|Nadrian C. Seeman|
|Born|| December 16, 1945 |
|Alma mater||University of Chicago, University of Pittsburgh|
|Known for||DNA nanotechnology|
Kavli Prize in Nanoscience (2010)Benjamin Franklin Medal in Chemistry (2016)
|Institutions||New York University|
Nadrian C. "Ned" Seeman (born December 16, 1945) is an American nanotechnologist and crystallographer known for inventing the field of DNA nanotechnology.
Seeman studied biochemistry at the University of Chicago and crystallography at the University of Pittsburgh. He became a faculty member at the State University of New York at Albany, and in 1988 moved to the Department of Chemistry at New York University.
He is most noted for his development of the concept of DNA nanotechnology beginning in the early 1980s. In fall 1980, while at a campus pub, Seeman was inspired by the M. C. Escher woodcut Depth to realize that a three-dimensional lattice could be constructed from DNA. He realized that this could be used to orient target molecules, simplifying their crystallographic study by eliminating the difficult process of obtaining pure crystals. In pursuit of this goal, Seeman's laboratory published the synthesis of the first three-dimensional nanoscale object, a cube made of DNA, in 1991. This work won the 1995 Feynman Prize in Nanotechnology. The concept of the dissimilar double DNA crossover introduced by Seeman, was important stepping stone towards the development of DNA origami.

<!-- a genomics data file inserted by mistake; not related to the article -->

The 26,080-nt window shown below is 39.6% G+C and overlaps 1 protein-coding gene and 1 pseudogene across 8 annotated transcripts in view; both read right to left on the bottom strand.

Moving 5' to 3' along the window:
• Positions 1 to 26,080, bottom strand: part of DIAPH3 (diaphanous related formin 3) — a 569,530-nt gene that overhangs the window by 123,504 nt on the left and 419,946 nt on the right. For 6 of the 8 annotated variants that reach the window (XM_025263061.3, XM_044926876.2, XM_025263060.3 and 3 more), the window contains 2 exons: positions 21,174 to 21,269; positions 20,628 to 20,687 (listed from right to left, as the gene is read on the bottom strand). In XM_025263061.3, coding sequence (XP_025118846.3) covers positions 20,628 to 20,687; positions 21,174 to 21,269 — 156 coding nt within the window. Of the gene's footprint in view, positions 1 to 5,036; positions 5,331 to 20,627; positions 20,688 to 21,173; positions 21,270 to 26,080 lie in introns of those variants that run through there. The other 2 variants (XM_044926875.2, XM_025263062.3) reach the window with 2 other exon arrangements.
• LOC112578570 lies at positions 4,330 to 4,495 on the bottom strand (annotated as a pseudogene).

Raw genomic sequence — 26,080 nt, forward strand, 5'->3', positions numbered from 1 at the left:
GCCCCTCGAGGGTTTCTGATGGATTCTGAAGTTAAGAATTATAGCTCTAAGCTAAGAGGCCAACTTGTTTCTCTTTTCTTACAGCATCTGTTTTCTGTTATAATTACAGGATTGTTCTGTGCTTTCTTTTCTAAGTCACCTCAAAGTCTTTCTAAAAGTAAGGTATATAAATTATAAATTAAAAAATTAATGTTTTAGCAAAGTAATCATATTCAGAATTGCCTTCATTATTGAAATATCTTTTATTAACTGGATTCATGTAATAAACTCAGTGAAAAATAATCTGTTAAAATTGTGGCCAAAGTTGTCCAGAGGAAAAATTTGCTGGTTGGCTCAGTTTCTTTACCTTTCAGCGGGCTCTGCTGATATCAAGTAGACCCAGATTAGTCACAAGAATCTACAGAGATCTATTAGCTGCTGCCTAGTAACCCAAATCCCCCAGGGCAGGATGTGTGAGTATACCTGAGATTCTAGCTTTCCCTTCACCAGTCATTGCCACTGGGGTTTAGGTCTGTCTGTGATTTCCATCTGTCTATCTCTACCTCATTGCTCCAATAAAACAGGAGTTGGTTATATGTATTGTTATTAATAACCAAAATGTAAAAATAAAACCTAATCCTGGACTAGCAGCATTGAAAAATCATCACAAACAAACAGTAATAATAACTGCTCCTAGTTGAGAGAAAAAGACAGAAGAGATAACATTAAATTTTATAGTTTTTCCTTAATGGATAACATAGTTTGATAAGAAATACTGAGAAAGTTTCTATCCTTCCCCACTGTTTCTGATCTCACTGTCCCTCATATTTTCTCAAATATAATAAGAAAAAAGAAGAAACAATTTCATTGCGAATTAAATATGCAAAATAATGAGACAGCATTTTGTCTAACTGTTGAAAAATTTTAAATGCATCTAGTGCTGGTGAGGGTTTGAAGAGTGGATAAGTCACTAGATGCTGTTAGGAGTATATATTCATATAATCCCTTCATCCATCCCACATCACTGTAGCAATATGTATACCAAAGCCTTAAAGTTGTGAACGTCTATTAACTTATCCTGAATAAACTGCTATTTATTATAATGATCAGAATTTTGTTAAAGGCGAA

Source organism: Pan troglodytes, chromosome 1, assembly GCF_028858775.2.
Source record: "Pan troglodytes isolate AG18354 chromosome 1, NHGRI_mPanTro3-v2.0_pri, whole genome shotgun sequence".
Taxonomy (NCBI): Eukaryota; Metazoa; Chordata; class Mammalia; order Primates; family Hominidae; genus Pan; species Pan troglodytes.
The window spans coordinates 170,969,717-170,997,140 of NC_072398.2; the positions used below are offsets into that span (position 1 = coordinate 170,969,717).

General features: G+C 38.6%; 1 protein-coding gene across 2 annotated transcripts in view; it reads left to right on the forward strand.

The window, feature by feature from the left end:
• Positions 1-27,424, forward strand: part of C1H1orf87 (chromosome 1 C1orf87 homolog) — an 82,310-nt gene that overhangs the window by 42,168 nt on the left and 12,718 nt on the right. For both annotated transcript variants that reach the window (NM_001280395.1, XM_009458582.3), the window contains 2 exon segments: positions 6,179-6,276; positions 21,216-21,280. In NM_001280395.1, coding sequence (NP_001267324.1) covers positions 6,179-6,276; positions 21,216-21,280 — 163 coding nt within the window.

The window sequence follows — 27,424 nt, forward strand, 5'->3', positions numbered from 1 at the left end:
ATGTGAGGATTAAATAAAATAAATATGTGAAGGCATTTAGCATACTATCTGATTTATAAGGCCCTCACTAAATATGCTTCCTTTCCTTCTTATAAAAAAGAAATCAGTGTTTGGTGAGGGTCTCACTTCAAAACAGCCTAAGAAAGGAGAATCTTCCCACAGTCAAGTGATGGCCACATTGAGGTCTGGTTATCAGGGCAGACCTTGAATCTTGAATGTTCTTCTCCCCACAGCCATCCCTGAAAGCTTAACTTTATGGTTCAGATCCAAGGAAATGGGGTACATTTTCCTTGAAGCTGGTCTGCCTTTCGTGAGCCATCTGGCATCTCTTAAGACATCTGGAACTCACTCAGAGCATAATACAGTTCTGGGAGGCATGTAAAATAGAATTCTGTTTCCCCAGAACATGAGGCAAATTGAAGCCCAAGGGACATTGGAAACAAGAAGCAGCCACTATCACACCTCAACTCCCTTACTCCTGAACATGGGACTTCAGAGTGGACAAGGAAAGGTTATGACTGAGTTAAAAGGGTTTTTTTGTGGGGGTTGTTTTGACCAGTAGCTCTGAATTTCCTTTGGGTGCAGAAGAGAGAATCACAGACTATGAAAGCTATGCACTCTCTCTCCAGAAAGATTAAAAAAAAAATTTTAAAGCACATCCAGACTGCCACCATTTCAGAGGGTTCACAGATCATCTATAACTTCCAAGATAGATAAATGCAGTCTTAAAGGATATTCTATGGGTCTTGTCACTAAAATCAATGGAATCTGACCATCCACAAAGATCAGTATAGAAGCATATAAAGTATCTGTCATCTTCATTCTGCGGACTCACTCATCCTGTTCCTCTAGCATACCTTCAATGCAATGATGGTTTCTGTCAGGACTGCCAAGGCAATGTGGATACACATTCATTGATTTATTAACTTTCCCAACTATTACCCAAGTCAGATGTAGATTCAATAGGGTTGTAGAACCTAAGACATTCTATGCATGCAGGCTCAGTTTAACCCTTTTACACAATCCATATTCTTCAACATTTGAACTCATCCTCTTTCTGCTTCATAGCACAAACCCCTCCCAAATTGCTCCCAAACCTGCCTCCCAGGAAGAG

The concepts of DNA nanotechnology later found further applications in DNA computing, DNA nanorobotics, and self-assembly of nanoelectronics. He shared the Kavli Prize in Nanoscience 2010 with Donald Eigler “for their development of unprecedented methods to control matter on the nanoscale.” The goal of demonstrating designed three-dimensional DNA crystals was achieved by Seeman in 2009, nearly thirty years after his original elucidation of the idea.
He is a fellow of the Norwegian Academy of Science and Letters
He is an atheist.